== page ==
l.      Sinhala, Tamil and English should all be declared to be National Languages.  Parents, regardless of their own language affiliations, should be free to have their children educated in any one of these three languages.

m.    The People shall be supreme, the Constitution shall be next in the line of precedence, and Parliament and all other elected bodies shall take third place in the “supremacy” hierarchy.

n.     Parliament should not have any judicial powers.

o.     The Judicial Service Commission should consist of the Chief Justice, the two most senior SC Judges, three distinguished professors of law and three distinguished senior lawyers.  The JSC should be responsible for the appointment of judges and magistrates, their promotions, their transfers and their disciplinary control.  Once Judges have reached the Supreme Court, seniority shall strictly prevail in the appointment of the Chief Justice.

p.    The powers of all elected bodies should be defined and fixed in the Constitution in accordance with the principle of subsidiarity.  Parliament should be empowered to deal with matters which can only be handled on a national scale such as defence, foreign affairs, immigration, emigration, currency, national taxes of every kind, ports, airports, railways, electricity, telecommunications, customs, nature reserves, narcotics, terrorism, national standards of every kind, major highways etc.

q.     Electoral reforms should be based on a combination of the first-past-the-post and proportional voting systems.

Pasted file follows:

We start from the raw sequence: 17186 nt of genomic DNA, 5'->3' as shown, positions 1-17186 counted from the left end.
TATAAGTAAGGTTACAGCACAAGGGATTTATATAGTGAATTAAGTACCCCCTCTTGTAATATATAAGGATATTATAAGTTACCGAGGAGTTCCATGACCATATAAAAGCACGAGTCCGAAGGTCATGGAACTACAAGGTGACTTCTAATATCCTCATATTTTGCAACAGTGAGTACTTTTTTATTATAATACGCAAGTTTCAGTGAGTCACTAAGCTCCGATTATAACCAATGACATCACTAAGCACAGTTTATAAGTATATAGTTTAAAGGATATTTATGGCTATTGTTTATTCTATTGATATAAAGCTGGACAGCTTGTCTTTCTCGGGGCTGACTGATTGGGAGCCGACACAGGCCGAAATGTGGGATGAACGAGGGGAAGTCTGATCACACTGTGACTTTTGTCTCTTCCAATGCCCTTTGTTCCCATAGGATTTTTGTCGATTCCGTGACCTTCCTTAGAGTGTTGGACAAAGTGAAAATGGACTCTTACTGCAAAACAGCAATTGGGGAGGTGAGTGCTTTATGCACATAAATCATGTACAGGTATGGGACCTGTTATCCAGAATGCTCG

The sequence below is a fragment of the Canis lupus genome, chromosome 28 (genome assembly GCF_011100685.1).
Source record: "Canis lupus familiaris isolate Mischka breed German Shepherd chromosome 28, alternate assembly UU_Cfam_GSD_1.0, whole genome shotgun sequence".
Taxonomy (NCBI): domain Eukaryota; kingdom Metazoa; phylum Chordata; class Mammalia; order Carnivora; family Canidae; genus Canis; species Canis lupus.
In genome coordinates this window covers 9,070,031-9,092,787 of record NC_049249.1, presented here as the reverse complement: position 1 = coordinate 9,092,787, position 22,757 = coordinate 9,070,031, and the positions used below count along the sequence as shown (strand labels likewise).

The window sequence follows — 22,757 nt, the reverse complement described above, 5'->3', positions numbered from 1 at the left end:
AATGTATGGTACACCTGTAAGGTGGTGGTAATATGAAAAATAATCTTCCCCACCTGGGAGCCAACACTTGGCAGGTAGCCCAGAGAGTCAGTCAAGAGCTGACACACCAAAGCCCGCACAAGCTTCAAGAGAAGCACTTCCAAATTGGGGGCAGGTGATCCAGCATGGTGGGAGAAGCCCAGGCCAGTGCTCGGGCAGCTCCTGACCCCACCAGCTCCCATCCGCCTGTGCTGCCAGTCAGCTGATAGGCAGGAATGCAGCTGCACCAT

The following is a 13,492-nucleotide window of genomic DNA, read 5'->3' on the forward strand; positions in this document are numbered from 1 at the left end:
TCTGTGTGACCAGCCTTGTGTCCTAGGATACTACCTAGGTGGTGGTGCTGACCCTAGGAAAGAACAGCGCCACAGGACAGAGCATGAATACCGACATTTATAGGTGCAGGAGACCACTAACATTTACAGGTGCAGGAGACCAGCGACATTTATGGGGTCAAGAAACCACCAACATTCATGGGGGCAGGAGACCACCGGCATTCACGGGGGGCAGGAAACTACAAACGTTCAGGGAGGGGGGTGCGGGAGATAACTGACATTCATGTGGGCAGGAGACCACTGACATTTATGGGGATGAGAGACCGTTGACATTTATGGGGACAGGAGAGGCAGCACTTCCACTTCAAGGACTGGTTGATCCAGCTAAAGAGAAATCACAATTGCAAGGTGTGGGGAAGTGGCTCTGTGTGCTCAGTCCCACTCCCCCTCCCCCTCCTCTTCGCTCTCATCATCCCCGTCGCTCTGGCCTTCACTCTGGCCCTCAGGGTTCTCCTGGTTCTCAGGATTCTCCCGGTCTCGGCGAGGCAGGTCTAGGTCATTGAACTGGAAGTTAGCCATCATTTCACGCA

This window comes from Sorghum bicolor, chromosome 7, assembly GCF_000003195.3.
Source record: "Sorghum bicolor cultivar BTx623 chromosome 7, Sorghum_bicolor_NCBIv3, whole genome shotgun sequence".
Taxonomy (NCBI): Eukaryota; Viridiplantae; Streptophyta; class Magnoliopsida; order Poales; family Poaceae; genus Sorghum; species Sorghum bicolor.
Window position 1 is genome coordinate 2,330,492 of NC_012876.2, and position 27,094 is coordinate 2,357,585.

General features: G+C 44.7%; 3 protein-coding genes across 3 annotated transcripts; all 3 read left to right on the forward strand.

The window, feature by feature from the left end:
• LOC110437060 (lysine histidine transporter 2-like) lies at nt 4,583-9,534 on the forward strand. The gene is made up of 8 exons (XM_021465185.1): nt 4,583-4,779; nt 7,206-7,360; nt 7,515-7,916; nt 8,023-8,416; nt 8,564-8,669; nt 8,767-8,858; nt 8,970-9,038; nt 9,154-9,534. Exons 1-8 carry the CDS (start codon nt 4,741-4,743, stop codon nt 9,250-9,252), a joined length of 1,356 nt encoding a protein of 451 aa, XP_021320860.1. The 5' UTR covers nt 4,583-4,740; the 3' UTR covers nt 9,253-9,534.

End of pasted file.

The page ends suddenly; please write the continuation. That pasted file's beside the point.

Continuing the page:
r.      Candidates for election must be required to fill in a form furnished by the Elections Commission which would effectively serve as the candidate’s bio-data.  These forms shall be distributed (with appropriate translations into the other two National Languages) to every household in the candidates’ electorates.  Public meetings, processions, posters and loudspeakers should be banned from being employed as campaign tools; the money so saved would be more than sufficient to distribute the completed bio-data sheets.

s.      There should be no politicians in the Constitutional Council.

t.      Elections should be held on a fixed day of the year, once every four years, and no one should have the right to dissolve Parliament or any elected body prematurely except in the event of war or a major natural disaster.

u.     There should be a not-too-complicated provision for the temporary recall of elected representatives against whom there is strong prima facie evidence of misconduct of a kind that is incompatible with their position of public trust.  The recall may be rescinded or confirmed depending on the outcome of the relevant investigations.

v.     Any increase in emoluments of elected representatives that is passed by an elected body shall only come into force after the next set of elections is held.

w.    The Attorney General responsibilities should be reduced to giving advice to government and government institutions.  A separate and independent Director of Public Prosecutions should be created to deal with prosecutions of persons charged with offences against the laws of the land.

x.     Delimitation exercises are usually carried out with race, religion, caste and other similar considerations in mind.  Therefore, the boundaries of electoral units should be fixed once and for all as in most stable countries so as to eliminate this undesirable practice.  It should be kept in mind that the Seychelles, Sri Lanka and India have only one vote each in the UN General Assembly despite the disparities in their populations.  Hence, the relatively trivial variations in the populations of our electorates should not be taken as an excuse for tinkering with electoral boundaries.

The above recommendations have already been made in a little greater detail to the PRCCR.

Dr A.C.Visvalingam
President, CIMOGG